Robertson: 'world changed out of all recognition'

Nato Reaction
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The attacks on New York and Washington were comparable to a nuclear strike and have changed the world "out of all recognition", Nato's most senior official said yesterday.

Speaking the day after Nato took the historic step of invoking its mutual defence clause, Lord Robertson of Port Ellen called for a fundamental reappraisal of defence thinking around the globe.

The alliance sees an international coalition, including Russia, emerging to combat terrorism. However, it accepts that it needs "new ideas" to combat threats such as chemical and biological weapons.

In his first press interview since Nato's unprecedented decision on Wednesday, the alliance's secretary general told The Independent and other European papers that the attack on American targets crossed the "threshold of unacceptability". This has stopped others using weapons of mass destruction such as nuclear arms.

Lord Robertson argued that the hijackers used civilian airliners as "flying bombs" which were "much mightier than practically any bomb Nato has in its armour". He continued: "We were trying to think today about a weapon that could do the damage these airliners did and I'm not sure we have it. You would need quite a number of cruise missiles to inflict anything like that damage.

"The countries who are nuclear capable, the individual groups who might acquire it, know that that crosses a threshold – not just in terms of penalty but in terms of what the world would think of them and their cause if they were to do it."

Nato's ruling council has yet to discuss any form of retaliation and the initiative lies with the United States. The alliance yesterday issued a denial of reports that it is drawing up plans for an assault on Afghanistan, which is blamed for harbouring Osama bin Laden. In fact, the US has yet to propose any course of action and might choose to respond unilaterally or with just a few allies.

Lord Robertson carefully declined to say that Nato was "at war" but warned that the alliance's tough stance is a "big alarm bell to those who dabble in terrorism or who harbour those who do".

Whatever the form of the response, Nato believes that the implications are profound, both for its role in future counter-terrorism strategy and for the architecture of international security. Already, the willingness of Russia to co-operate with Nato as part of a "coalition of outrage" has helped to cement a new partnership.

"The world has changed now out of all recognition as a result of this," said Lord Robertson. "There will be a much greater focus on how we deal with terrorism and other so-called asymmetric threats.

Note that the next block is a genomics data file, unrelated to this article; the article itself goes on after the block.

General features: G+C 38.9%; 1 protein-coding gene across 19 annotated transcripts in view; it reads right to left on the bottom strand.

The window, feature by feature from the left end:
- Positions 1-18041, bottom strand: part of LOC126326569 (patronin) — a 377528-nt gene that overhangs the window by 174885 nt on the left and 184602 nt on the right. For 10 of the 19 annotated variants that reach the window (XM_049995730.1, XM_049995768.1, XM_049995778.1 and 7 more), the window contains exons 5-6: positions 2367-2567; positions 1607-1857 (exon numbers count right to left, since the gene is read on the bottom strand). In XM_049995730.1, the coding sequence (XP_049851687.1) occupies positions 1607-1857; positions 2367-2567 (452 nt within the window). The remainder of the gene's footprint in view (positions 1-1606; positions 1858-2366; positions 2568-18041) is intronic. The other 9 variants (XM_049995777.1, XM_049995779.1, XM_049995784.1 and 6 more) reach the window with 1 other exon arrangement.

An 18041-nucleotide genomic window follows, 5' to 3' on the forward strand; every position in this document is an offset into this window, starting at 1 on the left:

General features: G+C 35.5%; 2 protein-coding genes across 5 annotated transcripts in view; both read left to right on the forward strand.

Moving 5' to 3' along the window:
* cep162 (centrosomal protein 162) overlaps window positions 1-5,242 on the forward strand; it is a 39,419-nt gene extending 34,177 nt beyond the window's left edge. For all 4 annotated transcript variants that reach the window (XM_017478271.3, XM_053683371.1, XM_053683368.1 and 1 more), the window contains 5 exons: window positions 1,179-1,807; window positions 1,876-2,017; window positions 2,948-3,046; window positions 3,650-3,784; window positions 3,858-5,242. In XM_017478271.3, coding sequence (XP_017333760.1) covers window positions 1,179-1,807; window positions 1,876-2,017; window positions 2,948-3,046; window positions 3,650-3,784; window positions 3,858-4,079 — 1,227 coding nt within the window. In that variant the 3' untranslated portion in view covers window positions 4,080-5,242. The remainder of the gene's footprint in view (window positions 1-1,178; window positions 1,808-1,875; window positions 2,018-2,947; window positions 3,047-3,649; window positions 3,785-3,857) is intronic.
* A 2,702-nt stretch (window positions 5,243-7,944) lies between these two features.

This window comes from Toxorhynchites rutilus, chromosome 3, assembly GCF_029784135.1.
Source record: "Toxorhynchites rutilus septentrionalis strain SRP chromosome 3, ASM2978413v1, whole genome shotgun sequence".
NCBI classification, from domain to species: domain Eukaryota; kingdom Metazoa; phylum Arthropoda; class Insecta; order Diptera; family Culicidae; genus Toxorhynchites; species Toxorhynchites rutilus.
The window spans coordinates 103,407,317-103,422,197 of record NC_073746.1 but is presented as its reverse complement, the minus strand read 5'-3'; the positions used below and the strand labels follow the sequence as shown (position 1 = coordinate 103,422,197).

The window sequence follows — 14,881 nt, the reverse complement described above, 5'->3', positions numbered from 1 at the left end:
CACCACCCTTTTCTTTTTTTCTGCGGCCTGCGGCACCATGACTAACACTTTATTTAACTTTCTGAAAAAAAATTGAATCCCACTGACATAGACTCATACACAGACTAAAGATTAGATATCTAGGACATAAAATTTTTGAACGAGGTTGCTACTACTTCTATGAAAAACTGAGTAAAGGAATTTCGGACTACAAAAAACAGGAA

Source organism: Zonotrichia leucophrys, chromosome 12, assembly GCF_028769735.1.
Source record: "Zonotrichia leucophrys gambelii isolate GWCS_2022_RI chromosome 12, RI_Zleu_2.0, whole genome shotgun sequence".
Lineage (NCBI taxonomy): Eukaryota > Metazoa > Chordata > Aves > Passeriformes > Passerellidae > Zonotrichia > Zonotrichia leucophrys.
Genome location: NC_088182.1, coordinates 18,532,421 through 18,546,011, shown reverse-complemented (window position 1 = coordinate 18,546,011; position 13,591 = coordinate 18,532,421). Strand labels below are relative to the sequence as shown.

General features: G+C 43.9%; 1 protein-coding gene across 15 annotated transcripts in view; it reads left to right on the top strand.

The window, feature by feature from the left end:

"The attack on New York and Washington could have been an attack on Paris or London or Amsterdam. It could well have been an attack on Moscow, and President Putin's spontaneous and personalised reaction had a lot to do with the fact that some of the same potential threats exist for his capital city.

"There is a new coalition because every citizen, community and factory is vulnerable to these asymmetrical threats which have come home with such savagery this week. A group of people with skill, with imagination, with meticulous organisation, planning their own deaths and the deaths of thousands of others – where has that been seen before? In the new world of new threats we need to have new ideas."

As well as chemical and biological weapons, including sarin, Lord Robertson listed ballistic missiles as a threat – even though Tuesday's attacks proved that a more extreme form of conventional terrorism is a bigger threat. He argued that there was no contradiction in beefing up low-tech security measures at airports while trying to build an anti-ballistic missile shield – an ambition of President George Bush.

Lord Robertson added: "For some terrorists a bomb in a suitcase is appropriate [although] these went a lot higher than that, and there will be some who will use ballistic missiles. These are not mutually exclusive. We may have to do both, and more, to make sure that people are secure."

After the decision on Wednesday to invoke article five of Nato's founding treaty on collective defence, the US has options. It could retaliate unilaterally, or with a coalition of the willing, under Article 51 of the UN charter. Alternatively, it could return to Nato, taking advantage of the coalition of support to ask for international approval of its plan.